Oboe d'amore is the alto or mezzosoprano member of the oboe family. A member of the modern oboe family with a soprano/alto range, the range of which sounds from G-sharp below middle C to C-sharp above the treble clef, but is notated a minor third above that. The oboe d'amore was very popular during the Baroque era. Its sound is somewhat gentler than that of the oboe, and its lower notes are dark, full, and rich. The oboe d'amore has almost fallen out of favor today, often being replaced by the oboe and the Cor anglais. They are part of the wider family of the double reeds which includes the following instruments from the smallest to the largest:
- oboe d'amore
- cor anglais, or the English horn
- baritone oboe or bass oboe
- bassoon or fagott
- contrabassoon or contrafagott.
In the baroque time, there were also instruments like oboe da caccia and taille, which are substituted by the english horn in modern performances. In the 18th century, there were also oboes with the same size and the same pitch (A) as the oboe d'amore, but without the pear-shaped bell. These were called just as 'oboe', 'oboe grande' or 'haute-contre'. According to the present knowledge, the oboe d'amore was at the first time used in 1717 by Christoph Graupner in his Cantata Wie wunderbar ist Gottes Güt. The instrument was used by J.S.Bach, G.P.Telemann, the Graun brothers, C.Graupner, G.H.Stölzel, J.M.Böhm, A.Lotti, J.H.Roman and a few others. Possibly the last to write for oboe d'amore in the 18th century was C.D. von Dittersdorf. The oboe d'amore was re-established in the second half of the 19th century and it is used both in presentations of baroque music and in modern compositions. The composers who have used the oboe d'amore after the new rise of the instrument include Debussy, R.Strauss, Ravel, Koechlin, Delius, Henze, Takemitsu and others.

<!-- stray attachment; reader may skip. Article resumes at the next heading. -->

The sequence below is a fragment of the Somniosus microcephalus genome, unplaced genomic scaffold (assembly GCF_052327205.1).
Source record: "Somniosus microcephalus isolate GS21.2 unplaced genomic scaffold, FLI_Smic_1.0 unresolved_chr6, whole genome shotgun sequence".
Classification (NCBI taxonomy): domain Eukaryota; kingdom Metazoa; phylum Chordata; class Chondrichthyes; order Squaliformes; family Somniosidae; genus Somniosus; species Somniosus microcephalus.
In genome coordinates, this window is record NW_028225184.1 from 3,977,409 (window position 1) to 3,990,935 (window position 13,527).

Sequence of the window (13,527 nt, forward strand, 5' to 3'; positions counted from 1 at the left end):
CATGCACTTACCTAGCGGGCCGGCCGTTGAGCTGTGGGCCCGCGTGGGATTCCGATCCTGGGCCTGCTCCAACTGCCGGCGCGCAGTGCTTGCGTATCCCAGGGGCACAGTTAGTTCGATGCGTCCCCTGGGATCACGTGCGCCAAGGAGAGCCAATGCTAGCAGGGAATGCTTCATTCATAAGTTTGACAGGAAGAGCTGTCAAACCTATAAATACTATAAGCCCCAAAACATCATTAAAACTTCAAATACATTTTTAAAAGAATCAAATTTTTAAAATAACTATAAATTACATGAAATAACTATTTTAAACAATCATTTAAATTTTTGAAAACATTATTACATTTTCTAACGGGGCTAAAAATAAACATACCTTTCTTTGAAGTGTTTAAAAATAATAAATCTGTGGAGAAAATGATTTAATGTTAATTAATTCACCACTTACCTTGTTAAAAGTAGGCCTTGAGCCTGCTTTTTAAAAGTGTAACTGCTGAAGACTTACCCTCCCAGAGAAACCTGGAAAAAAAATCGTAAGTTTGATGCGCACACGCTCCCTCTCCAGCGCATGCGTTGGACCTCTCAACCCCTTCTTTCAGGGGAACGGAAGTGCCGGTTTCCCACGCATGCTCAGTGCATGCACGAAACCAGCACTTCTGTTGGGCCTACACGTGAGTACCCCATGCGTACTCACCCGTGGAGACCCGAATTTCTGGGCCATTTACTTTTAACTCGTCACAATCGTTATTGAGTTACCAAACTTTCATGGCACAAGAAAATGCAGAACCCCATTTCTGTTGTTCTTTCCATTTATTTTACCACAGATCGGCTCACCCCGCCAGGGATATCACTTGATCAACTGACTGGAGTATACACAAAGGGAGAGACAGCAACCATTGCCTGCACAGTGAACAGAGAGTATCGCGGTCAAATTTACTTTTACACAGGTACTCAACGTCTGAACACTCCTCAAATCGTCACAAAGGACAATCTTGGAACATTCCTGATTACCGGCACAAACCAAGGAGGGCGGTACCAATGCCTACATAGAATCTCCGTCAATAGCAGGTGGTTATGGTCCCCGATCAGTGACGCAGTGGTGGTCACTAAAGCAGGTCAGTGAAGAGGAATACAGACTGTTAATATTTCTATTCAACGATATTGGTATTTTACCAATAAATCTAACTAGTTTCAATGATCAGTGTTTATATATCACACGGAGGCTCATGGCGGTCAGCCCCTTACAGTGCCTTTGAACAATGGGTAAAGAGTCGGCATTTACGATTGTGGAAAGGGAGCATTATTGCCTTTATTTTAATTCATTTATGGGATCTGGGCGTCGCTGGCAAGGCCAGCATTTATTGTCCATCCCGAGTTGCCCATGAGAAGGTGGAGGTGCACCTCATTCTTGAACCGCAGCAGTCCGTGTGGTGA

Slightly larger than the oboe, the oboe d'amore has a less assertive and more tranquil and serene tone, and is considered the mezzo-soprano or alto of the oboe family. It is a transposing instrument, sounding a minor third lower than it is notated, i.e. in A. The bell is pear-shaped, similar to that of the larger Cor anglais, and it uses a bocal that is similar to it, although shorter.
Compositions for the Oboe d'amore[edit | edit source]
- J.S.Bach: Concerto A major, BWV1055
- Claude Debussy: Gigues from Images
- Christos Hatzis: Heirmos
- G.P.Telemann: Cantata 'Der Herr ist König' and 'Die Donnerode'
- G.P.Telemann: Concerto for Flute, Oboe d'amore and Viola d'amore